Proposed $15M tax credit targets career and technical programs | News, Sports, Jobs
A new tax credit could send millions to Pennsylvania career and technical education to cover program costs if approved by the General Assembly.
The proposal, House Bill 52, would establish the Career and Technical Education Investment Incentive Program, a $15 million fiscal year available to businesses that donate to CTE scholarships or purchase equipment for these programs.
The majority of the tax credits, 90%, would be reserved to cover program costs and services, and 10% would be used to expand enrollment.
“Nearly 200,000 Unskilled Jobs in PA,” said Rep. Clint Owlett, R-Wellsboro, in a legislative statement. “This bill will make business investment with our career and technical education students and post-secondary institutions to fill those positions and grow our commonwealth’s economy.”
To grow PA’s economy, it is essential to connect our education system with the needs of job creators, he said, especially when it comes to trade skills.
Owlett told The Center Square on Tuesday that the state has a lot to offer “solid” CTE programs, but appear disconnected from the labor market.
“We have to bring employers with jobs and schools with programs, and students! – together to better coordinate and prepare students for available family-supporting occupations,” he said “As a father, I want my children to have the opportunity to stay here. But it goes further.”
He pointed to Pennsylvania’s growing share of seniors, as well as a stagnant population that has cost it a congressional seat.
“If we want to continue helping our seniors, we need to change our demographics” he said “We need to keep more of our young people here, we need to keep more of our business people here and we need to bring in some new business people and attract new people to Pennsylvania.”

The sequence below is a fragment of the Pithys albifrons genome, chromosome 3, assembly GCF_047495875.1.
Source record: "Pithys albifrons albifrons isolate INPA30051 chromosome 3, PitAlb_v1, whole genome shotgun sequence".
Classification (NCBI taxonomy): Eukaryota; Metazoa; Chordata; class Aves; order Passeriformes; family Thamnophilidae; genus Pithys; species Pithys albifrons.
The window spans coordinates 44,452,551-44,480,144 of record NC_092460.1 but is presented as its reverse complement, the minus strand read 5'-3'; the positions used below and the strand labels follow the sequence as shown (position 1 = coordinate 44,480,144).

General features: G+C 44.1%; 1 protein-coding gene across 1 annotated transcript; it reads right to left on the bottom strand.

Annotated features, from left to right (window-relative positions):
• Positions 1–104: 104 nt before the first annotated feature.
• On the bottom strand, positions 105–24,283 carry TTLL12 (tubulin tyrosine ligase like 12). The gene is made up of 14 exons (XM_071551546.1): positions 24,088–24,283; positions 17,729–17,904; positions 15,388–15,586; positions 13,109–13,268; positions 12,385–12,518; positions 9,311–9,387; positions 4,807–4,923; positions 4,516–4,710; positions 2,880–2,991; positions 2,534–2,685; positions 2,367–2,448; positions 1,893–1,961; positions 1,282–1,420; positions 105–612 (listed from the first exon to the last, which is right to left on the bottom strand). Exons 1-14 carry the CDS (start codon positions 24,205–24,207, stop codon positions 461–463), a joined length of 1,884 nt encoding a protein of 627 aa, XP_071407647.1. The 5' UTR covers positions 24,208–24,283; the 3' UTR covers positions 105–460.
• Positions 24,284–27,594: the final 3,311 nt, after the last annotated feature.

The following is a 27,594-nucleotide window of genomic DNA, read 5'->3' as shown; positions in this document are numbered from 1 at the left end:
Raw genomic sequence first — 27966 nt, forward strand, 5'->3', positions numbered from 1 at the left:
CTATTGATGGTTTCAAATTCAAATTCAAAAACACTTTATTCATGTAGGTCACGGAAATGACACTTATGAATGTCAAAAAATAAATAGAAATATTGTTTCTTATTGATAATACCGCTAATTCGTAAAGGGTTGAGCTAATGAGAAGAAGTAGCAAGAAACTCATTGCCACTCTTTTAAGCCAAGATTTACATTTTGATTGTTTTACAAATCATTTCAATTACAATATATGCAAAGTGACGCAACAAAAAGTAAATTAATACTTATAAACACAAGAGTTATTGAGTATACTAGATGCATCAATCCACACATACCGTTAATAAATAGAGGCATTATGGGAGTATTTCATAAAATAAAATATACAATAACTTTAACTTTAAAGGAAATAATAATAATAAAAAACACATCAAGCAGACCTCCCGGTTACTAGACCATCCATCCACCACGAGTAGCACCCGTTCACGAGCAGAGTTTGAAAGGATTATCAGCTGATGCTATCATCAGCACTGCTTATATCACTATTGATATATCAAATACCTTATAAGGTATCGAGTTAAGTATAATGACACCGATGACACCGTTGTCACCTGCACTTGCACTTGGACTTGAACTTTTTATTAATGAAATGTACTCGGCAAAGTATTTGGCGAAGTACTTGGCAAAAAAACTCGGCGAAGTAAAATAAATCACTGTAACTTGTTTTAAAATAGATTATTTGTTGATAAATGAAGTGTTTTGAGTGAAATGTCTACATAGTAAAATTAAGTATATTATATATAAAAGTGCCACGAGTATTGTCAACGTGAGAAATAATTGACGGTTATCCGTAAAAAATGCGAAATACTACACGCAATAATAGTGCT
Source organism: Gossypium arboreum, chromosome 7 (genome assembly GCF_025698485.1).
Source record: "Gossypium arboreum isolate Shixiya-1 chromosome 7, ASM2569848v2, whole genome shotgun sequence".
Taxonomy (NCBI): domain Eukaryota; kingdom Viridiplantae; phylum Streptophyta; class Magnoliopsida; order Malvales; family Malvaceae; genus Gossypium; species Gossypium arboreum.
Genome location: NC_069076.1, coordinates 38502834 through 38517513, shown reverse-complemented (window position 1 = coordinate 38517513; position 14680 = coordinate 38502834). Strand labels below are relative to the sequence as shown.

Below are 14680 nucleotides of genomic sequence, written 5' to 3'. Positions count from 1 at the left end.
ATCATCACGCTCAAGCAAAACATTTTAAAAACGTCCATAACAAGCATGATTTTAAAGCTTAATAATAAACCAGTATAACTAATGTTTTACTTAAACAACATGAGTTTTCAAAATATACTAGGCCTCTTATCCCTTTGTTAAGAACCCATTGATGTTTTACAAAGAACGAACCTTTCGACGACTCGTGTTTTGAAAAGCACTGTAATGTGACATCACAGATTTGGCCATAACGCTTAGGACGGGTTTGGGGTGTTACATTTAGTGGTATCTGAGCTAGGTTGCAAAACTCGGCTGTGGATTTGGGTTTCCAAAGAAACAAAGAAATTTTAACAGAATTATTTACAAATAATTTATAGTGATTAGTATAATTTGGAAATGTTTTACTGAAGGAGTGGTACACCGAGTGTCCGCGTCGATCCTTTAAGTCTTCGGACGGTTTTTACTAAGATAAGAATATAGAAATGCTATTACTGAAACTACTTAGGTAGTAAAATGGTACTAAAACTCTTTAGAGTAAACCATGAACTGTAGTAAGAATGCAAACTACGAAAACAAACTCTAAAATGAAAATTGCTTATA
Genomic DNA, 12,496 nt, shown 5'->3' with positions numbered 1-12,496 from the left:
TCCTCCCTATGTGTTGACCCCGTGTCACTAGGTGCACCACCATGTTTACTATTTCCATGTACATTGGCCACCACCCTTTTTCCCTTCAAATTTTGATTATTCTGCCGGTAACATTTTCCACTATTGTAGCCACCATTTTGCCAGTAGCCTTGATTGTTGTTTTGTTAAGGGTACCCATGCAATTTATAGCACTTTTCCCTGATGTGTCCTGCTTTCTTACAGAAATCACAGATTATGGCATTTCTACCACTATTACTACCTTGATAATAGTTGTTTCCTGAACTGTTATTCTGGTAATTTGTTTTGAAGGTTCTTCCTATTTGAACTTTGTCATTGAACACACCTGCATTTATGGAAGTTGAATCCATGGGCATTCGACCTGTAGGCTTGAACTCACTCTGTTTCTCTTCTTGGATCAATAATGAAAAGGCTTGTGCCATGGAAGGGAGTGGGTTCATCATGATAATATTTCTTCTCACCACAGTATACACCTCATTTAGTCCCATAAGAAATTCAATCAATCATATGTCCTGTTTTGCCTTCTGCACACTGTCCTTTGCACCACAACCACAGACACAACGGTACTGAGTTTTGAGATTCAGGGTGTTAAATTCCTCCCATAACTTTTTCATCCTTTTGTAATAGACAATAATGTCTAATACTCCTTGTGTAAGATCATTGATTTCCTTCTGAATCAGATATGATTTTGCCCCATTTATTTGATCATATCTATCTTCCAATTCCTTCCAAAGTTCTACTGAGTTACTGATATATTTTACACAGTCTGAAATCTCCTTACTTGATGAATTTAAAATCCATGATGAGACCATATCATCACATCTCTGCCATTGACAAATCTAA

The bill’s structure is similar to the Education Improvement Tax Credit, which provides tax credits to help low- and moderate-income students attend private schools in exchange for donations. Some funds also help “innovator” public school programs.
Tax credits for donating companies are limited to 75% of the contribution up to $750,000, but this credit can increase to 90% if a company commits to giving the same amount for two years.
An annual report summarizing the impact of the tax credit program would then be required every December.
An earlier version of the bill got second thoughts in the House’s last session before stalling.
Vocational and technical education has received bipartisan support in various forms. Gov. Josh Shapiro talked about boosting CTE funding in his budget address, The Center Square previously reported.
“Fewer students have the opportunity to work in the trades, and fewer know that this path even exists.” Shapiro said. “My Administration has a comprehensive plan to invest in apprenticeship programs, expand vo-tech and bring career and technical education back into our classrooms. We can connect the dots between our schools, unions, our businesses and the public sector.”
In his budget, Shapiro proposed a $14 million boost to CTE spending, a 13 percent increase over the previous year.
However, advocates say more is needed. A report last week pushed the Shapiro administration to increase CTE funding by $230 million to bring Pennsylvania’s CTE numbers on par with neighboring states.